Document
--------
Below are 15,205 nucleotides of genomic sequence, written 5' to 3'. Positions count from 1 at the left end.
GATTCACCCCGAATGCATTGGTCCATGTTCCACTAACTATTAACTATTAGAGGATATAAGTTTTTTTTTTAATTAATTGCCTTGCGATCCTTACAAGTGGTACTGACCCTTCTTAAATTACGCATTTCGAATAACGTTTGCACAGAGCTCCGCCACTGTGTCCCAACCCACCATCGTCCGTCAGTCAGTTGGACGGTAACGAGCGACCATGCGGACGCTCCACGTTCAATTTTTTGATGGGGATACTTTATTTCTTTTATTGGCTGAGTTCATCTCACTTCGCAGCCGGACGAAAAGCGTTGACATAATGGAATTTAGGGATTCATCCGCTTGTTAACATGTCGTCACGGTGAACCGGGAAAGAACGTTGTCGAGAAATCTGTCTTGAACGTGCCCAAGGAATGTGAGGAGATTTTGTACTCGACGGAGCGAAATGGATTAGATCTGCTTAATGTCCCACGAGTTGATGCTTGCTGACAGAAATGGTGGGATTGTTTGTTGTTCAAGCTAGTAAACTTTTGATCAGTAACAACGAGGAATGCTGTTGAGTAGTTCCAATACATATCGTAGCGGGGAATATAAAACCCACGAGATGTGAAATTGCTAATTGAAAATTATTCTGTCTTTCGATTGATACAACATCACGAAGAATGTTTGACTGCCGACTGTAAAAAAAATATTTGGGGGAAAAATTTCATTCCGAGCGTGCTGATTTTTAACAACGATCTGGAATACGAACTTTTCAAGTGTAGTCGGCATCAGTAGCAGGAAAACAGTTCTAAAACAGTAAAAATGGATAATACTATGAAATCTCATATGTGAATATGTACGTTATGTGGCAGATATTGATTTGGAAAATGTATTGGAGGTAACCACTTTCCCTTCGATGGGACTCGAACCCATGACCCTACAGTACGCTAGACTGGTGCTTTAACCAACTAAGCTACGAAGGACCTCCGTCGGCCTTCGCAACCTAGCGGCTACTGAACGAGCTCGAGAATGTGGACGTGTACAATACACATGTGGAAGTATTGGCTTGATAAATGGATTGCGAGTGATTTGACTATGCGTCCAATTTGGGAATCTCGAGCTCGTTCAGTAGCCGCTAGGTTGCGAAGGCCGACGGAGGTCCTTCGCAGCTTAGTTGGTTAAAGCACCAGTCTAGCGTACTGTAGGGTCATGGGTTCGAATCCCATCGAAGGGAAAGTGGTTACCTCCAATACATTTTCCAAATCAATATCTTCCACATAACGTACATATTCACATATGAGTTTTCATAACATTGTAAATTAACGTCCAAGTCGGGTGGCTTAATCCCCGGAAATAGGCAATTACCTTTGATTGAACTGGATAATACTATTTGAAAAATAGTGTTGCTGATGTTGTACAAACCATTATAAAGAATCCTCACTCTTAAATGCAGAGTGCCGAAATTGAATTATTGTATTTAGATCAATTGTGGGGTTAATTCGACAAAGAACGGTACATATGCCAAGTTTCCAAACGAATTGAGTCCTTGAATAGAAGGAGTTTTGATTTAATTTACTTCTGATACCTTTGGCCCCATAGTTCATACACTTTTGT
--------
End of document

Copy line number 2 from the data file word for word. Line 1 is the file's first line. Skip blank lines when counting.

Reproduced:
GATTCACCCCGAATGCATTGGTCCATGTTCCACTAACTATTAACTATTAGAGGATATAAGTTTTTTTTTTAATTAATTGCCTTGCGATCCTTACAAGTGGTACTGACCCTTCTTAAATTACGCATTTCGAATAACGTTTGCACAGAGCTCCGCCACTGTGTCCCAACCCACCATCGTCCGTCAGTCAGTTGGACGGTAACGAGCGACCATGCGGACGCTCCACGTTCAATTTTTTGATGGGGATACTTTATTTCTTTTATTGGCTGAGTTCATCTCACTTCGCAGCCGGACGAAAAGCGTTGACATAATGGAATTTAGGGATTCATCCGCTTGTTAACATGTCGTCACGGTGAACCGGGAAAGAACGTTGTCGAGAAATCTGTCTTGAACGTGCCCAAGGAATGTGAGGAGATTTTGTACTCGACGGAGCGAAATGGATTAGATCTGCTTAATGTCCCACGAGTTGATGCTTGCTGACAGAAATGGTGGGATTGTTTGTTGTTCAAGCTAGTAAACTTTTGATCAGTAACAACGAGGAATGCTGTTGAGTAGTTCCAATACATATCGTAGCGGGGAATATAAAACCCACGAGATGTGAAATTGCTAATTGAAAATTATTCTGTCTTTCGATTGATACAACATCACGAAGAATGTTTGACTGCCGACTGTAAAAAAAATATTTGGGGGAAAAATTTCATTCCGAGCGTGCTGATTTTTAACAACGATCTGGAATACGAACTTTTCAAGTGTAGTCGGCATCAGTAGCAGGAAAACAGTTCTAAAACAGTAAAAATGGATAATACTATGAAATCTCATATGTGAATATGTACGTTATGTGGCAGATATTGATTTGGAAAATGTATTGGAGGTAACCACTTTCCCTTCGATGGGACTCGAACCCATGACCCTACAGTACGCTAGACTGGTGCTTTAACCAACTAAGCTACGAAGGACCTCCGTCGGCCTTCGCAACCTAGCGGCTACTGAACGAGCTCGAGAATGTGGACGTGTACAATACACATGTGGAAGTATTGGCTTGATAAATGGATTGCGAGTGATTTGACTATGCGTCCAATTTGGGAATCTCGAGCTCGTTCAGTAGCCGCTAGGTTGCGAAGGCCGACGGAGGTCCTTCGCAGCTTAGTTGGTTAAAGCACCAGTCTAGCGTACTGTAGGGTCATGGGTTCGAATCCCATCGAAGGGAAAGTGGTTACCTCCAATACATTTTCCAAATCAATATCTTCCACATAACGTACATATTCACATATGAGTTTTCATAACATTGTAAATTAACGTCCAAGTCGGGTGGCTTAATCCCCGGAAATAGGCAATTACCTTTGATTGAACTGGATAATACTATTTGAAAAATAGTGTTGCTGATGTTGTACAAACCATTATAAAGAATCCTCACTCTTAAATGCAGAGTGCCGAAATTGAATTATTGTATTTAGATCAATTGTGGGGTTAATTCGACAAAGAACGGTACATATGCCAAGTTTCCAAACGAATTGAGTCCTTGAATAGAAGGAGTTTTGATTTAATTTACTTCTGATACCTTTGGCCCCATAGTTCATACACTTTTGT